However, different studies have found conflicting results. There was a positive association between the NRAMP1 gene 3UTR polymorphism and susceptibility to tuberculosis in West Africans [36], Koreans [37], Chinese Han [23], and Chinese Kazak populations [38], but there was no association found in Taiwanese [39], Thai [40], Moroccan [41], Danish [42], Brazilian [43], and Indonesian [44] populations, and it was associated with resistance to TB in Cambodians [31]. The results presented here found that, in the Venezuelan population, the 3′UTR variants were associated with susceptibility to M. tuberculosis infection, as seen in the comparisons between TST+ and TST− controls, and also with progression to TB disease, as shown in the comparisons between TB patients and TST+ controls.

The 3UTR polymorphism consists of a 4 bp TGTG deletion located 55 nucleotides downstream the last codon in exon 15 of the NRAMP1 gene, in a region where sequence variation can affect mRNA stability and/or efficiency of protein translation. Therefore, to explain the increased susceptibility promoted by the TGTG+/del genotype and TGTGdel allele, two essential aspects should be considered: (1) the protein encoded by the NRAMP1 gene plays an important role in the phagolysosomal function of pulmonary macrophages and in antigen presentation. The Nramp1 protein becomes activated and fused with lysosomes to digest the engulfed mycobacteria (reviewed in [45]); (2) Nramp1 pumps iron out of macrophages, thereby reducing iron levels within both the cytoplasm and the phagolysosome, rendering the metal less available for the iron-requiring intracellular bacilli [46]. As a consequence, a mutation or polymorphism in the NRAMP1 gene that results in a nonfunctional Nramp1 protein or decreases production of the protein could cause a reduction in Nramp1 function or even a complete absence of the protein. Decreased Nramp1 action could lead to increased bacterial availability of iron, thereby promoting mycobacterial replication within macrophages. Because the iron is also required by the cell to generate reactive oxygen and nitrogen intermediates, the loss of Fe2+ ion transporter function of Nramp1 protein could increase availability of iron for intramacrophage bacteria and simultaneously weaken antimicrobial activity, thus favoring infection with M. tuberculosis and progression to tuberculosis disease. Furthermore, although elevated iron may increase susceptibility to TB, it may also predispose an individual to greater morbidity after TB has developed due to its role in generating ROS caused oxidative stress, which is greater in active TB compared with historical TB or healthy controls (reviewed in [46]). In conclusion the NRAMP1 gene 3UTR polymorphism might play an important role in the host defense to the development of tuberculosis.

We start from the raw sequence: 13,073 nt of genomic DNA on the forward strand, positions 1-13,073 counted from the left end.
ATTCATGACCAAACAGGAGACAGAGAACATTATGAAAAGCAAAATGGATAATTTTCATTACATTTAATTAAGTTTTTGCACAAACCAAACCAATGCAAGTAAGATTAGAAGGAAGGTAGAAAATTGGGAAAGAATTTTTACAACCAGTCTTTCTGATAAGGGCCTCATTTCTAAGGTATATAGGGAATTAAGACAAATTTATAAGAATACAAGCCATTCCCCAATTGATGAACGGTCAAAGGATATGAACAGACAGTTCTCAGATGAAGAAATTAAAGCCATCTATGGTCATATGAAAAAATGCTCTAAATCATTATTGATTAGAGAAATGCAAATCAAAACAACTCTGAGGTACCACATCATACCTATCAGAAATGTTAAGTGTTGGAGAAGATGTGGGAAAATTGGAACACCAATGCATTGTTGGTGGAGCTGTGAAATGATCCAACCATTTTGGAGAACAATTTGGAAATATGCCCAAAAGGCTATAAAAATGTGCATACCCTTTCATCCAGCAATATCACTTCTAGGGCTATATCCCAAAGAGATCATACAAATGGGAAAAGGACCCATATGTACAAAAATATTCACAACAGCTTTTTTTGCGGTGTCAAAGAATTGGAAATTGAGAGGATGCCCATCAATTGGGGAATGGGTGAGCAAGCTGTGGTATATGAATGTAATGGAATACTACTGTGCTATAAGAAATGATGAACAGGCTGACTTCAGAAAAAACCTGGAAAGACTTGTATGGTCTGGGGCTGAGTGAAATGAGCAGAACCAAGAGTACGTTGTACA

Conflict of Interests

The authors declare that there is no conflict of interests regarding the publication of this paper.

Acknowledgments

The authors are grateful to the persons that participated in this study. This study was supported by CRP ICGEB Research Grant CRP/VEN11-01 and by FONACIT Project G-2005000393.